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It’s the second largest asset manager in the world with over $4.5 trillion under management and it collected the most inflows among all U.S. asset managers in 2017, but Vanguard is not universally loved.

Morgan Stanley dropped new sales of Vanguard mutual funds from its platform last May, and TD Ameritrade removed Vanguard ETFs when it expanded its no-fee ETF platform in October. And recently Fidelity, the largest recordkeeper for defined contribution retirement funds, started charging new 401(k) plan clients with less than $20 million in assets an additional 5 basis points on Vanguard assets. The fee is levied on plan sponsors, not plan participants.

“We’re seeing competitive pushback against Vanguard,” said Morningstar fund analyst Kevin McDevitt. He doesn’t see a big impact on Vanguard currently but notes there could be one down the road. “It will be interesting to see if other firms join in.”

(Related: Passive Investments Drive Record Fund Flows in 2017: Morningstar)

The issue behind the pushback is Vanguard’s refusal to pay revenue-sharing and other back-end fees that other funds are willing to pay, says Michael Kitces, director of wealth management for the Pinnacle Advisory Group and a co-founder of the XY Planning Network.  

And this is happening against a backdrop of fee compression among asset managers and retirement fund recordkeepers, which puts more competitive pressure on firms in both industries.

(Related: John Bogle Warns: Vanguard Is Getting Too Big)

Indeed, a Fidelity spokeswoman told ThinkAdvisor that the additional 5 basis-point fee levied on certain retirement plan accounts “is for administrative services that we are not compensated for. This fee is about being compensated for services rendered.” Vanguard is the only fund family that doesn’t compensate Fidelity for administrative services provided for retirement plans.

A spokesman for TD Ameritrade said Vanguard was removed from its roster of no-fee ETFs because Vanguard chose to leave the platform rather than provide “support” to the commission-free program, which was requested of all fund providers. The commission-free platform involves “significant expenses” for TD, the spokesman explained. Investors can still purchase Vanguard ETFs from TD Ameritrade, but they will have to pay a commission of $6.95.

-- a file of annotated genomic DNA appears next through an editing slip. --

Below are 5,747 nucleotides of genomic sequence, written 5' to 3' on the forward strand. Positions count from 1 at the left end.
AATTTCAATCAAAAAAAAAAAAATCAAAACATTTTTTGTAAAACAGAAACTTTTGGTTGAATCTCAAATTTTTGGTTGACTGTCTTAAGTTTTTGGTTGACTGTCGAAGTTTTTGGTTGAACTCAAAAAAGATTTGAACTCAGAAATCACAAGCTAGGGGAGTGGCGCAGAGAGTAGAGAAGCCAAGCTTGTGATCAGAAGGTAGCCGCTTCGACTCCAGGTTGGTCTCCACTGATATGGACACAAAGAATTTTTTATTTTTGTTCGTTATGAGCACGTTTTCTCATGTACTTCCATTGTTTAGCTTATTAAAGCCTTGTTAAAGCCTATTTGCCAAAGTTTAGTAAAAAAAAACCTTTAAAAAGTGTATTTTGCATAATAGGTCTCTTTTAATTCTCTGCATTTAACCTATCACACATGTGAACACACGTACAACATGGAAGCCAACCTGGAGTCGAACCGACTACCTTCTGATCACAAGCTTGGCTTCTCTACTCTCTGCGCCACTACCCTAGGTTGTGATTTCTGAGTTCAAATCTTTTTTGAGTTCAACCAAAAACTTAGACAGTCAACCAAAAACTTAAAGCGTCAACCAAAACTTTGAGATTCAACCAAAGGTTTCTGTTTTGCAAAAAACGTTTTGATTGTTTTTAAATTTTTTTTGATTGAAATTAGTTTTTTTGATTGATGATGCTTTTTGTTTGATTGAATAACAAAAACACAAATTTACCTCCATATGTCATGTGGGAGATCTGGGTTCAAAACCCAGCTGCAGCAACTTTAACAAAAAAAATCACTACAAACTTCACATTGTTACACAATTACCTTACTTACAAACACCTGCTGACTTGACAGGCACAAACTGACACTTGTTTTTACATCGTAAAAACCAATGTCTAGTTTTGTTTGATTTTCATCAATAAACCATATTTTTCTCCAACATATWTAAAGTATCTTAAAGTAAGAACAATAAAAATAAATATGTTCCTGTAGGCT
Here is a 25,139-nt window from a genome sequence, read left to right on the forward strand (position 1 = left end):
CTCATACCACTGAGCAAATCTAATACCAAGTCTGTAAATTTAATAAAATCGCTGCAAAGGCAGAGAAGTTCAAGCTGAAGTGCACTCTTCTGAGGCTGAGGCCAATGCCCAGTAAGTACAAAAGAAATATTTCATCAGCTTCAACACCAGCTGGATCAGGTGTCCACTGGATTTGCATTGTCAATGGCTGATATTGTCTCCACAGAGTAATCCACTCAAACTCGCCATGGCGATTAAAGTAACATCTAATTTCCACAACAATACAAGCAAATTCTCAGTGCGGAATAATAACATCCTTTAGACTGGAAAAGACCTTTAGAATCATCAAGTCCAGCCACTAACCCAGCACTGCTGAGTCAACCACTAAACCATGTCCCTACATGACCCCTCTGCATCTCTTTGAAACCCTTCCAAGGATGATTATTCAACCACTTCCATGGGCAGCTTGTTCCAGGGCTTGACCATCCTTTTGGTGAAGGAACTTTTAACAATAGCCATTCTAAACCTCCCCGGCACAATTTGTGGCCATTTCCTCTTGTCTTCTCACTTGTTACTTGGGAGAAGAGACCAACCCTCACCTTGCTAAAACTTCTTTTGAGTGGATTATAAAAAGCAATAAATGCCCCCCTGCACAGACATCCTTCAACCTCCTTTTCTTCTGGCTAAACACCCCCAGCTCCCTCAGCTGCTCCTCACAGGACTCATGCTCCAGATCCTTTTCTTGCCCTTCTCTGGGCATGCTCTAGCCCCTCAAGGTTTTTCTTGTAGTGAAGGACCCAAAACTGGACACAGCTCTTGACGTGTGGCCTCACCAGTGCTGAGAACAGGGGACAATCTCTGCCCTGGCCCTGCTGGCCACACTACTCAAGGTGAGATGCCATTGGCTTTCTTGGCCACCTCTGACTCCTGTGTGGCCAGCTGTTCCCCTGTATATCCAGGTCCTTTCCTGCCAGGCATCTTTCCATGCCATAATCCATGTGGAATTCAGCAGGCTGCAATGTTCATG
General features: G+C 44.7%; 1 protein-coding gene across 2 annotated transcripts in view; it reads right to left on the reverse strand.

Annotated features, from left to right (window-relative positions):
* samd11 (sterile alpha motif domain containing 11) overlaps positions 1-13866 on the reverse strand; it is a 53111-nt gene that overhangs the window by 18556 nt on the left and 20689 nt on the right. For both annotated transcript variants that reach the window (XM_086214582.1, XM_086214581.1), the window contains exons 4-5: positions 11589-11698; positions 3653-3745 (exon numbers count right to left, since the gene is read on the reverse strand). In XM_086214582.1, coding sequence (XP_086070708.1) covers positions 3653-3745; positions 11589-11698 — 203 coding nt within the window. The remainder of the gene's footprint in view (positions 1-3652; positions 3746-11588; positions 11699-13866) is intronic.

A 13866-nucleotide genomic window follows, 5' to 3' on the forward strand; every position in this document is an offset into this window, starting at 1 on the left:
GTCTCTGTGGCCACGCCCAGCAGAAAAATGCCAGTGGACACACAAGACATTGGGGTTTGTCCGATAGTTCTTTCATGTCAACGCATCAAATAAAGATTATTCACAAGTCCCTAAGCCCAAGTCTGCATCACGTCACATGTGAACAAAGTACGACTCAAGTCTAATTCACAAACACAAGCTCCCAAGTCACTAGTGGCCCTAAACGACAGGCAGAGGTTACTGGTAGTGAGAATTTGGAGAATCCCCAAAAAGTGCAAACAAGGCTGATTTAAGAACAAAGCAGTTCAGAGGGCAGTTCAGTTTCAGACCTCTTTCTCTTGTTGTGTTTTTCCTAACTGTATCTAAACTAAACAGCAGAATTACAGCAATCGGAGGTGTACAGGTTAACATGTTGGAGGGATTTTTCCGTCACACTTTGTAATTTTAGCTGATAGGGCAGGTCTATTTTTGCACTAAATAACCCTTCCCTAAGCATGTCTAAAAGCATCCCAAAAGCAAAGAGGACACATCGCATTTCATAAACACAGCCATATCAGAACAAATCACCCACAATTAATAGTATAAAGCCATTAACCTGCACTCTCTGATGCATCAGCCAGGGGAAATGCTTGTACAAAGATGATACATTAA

A Vanguard spokeswoman declined to comment on the moves by Morgan Stanley and TD Ameritrade — “We generally don’t comment on our competitors” — but said the company shares “in the disappointment of plan sponsors impacted by [the] new fee from Fidelity,” adding that investors “have entrusted more of their retirement dollars to Vanguard than any other asset manager.”

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Whether these moves will hurt Vanguard, which is the world’s largest mutual fund provider and second largest ETF provider, remains to be seen.

On the retirement front, some plan sponsors affected by Fidelity’s additional fee for Vanguard funds may find it “unreasonable” because they’re committed to using Vanguard funds while others won’t mind the fee because they’re focused on Fidelity and the services it provides, says Neal Epstein, a senior credit officer in Moody’s Financial Institutions Group.

And price may not be the deciding factor. “A lot of investors are moving to Vanguard because they trust Vanguard the most” and because they like Vanguard products, Stephen Tu, a senior analyst in the same Moody’s division. “It’s the only mutually owned asset manager there is … See how fast it’s growing.”

But Vanguard has more competition now than ever and is no longer always the lowest cost fund provider. Among S&P 500 funds, for example, Schwab charges just 3 basis points with no minimum and Fidelity charges 3.5 basis points with a $10,000 minimum. Admiral shares in Vanguard’s S&P 500 fund, which also require a $10,000 minimum, cost four basis points.

“Vanguard has its strengths and builts its reputation on low cost, but what happens over time if the alternatives are less costly with equivalent returns?” asks Peter Creedon, CEO of Crystal Brook Advisors in Mount Sinai, New York. “Who is easier to do business with and provides better services?”

It isn’t necessarily Vanguard, according to Fidelity. In addition to refusing to bear any administrative fees for 401(k) plans of which Fidelity serves as recordkeeper, Vanguard has additional operational requirements that differ from those of other fund families. Vanguard, for example, requires that plan trades be submitted one hour before the market closes, which, in turn, requires Fidelity and plan sponsors to cut off trades even earlier in order to analyze and review them before submitting them to Vanguard to minimize rejections.